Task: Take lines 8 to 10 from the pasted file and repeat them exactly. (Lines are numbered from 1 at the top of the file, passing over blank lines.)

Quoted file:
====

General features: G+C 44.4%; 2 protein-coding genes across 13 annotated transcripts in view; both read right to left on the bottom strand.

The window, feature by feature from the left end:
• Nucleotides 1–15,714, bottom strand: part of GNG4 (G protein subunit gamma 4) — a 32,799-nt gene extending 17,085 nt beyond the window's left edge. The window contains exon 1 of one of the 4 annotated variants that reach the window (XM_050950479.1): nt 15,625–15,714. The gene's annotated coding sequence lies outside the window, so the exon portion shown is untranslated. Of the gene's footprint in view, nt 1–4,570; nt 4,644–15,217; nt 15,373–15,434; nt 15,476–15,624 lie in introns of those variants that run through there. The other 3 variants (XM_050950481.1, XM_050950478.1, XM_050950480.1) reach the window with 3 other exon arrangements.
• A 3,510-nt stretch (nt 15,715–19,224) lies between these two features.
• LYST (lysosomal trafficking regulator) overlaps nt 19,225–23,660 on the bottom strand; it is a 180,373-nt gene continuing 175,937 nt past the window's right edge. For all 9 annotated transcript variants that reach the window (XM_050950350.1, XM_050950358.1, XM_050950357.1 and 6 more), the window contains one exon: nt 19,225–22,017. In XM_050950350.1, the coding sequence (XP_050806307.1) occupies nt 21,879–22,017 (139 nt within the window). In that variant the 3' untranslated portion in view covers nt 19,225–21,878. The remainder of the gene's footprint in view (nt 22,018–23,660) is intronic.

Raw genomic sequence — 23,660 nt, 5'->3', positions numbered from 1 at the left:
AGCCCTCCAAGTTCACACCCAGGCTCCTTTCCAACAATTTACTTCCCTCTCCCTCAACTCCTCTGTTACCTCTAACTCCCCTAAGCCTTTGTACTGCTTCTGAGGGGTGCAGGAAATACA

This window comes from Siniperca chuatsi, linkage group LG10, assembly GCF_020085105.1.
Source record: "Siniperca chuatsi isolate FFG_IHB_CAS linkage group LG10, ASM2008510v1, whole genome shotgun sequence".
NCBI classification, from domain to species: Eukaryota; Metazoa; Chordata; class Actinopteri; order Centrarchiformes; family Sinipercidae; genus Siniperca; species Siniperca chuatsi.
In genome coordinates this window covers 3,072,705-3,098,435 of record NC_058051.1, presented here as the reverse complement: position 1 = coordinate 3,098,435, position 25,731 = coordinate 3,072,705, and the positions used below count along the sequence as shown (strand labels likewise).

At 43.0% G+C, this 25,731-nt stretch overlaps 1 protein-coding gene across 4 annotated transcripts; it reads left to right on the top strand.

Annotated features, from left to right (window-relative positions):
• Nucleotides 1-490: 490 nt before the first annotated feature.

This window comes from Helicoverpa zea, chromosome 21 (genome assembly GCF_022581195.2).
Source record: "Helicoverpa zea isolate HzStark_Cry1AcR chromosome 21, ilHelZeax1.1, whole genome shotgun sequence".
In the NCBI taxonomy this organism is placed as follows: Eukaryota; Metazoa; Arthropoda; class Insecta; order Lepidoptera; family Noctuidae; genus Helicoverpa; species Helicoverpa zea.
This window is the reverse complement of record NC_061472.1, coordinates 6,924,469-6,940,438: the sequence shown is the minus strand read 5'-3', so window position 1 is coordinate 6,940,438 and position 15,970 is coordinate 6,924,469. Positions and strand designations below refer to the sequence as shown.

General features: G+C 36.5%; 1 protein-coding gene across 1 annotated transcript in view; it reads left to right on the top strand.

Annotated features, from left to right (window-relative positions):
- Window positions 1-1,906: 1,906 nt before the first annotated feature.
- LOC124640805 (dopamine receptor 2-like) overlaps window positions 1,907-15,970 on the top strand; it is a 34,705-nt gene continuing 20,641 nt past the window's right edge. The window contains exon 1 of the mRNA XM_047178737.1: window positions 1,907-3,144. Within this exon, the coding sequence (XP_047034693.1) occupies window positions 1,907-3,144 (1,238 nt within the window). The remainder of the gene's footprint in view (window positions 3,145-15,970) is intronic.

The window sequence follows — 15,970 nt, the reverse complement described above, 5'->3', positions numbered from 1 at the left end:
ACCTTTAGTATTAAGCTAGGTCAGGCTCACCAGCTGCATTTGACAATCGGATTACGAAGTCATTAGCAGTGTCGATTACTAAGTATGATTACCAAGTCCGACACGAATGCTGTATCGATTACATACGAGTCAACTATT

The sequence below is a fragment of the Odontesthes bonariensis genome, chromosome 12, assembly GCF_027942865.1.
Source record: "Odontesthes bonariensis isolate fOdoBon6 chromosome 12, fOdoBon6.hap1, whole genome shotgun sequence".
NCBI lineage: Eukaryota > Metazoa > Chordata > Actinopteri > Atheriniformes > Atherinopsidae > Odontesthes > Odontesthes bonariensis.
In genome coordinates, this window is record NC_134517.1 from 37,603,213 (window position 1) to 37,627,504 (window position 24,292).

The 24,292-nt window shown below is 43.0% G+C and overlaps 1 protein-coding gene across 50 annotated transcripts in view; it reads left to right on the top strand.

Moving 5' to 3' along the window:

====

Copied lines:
This window comes from Siniperca chuatsi, linkage group LG10, assembly GCF_020085105.1.
Source record: "Siniperca chuatsi isolate FFG_IHB_CAS linkage group LG10, ASM2008510v1, whole genome shotgun sequence".
NCBI classification, from domain to species: Eukaryota; Metazoa; Chordata; class Actinopteri; order Centrarchiformes; family Sinipercidae; genus Siniperca; species Siniperca chuatsi.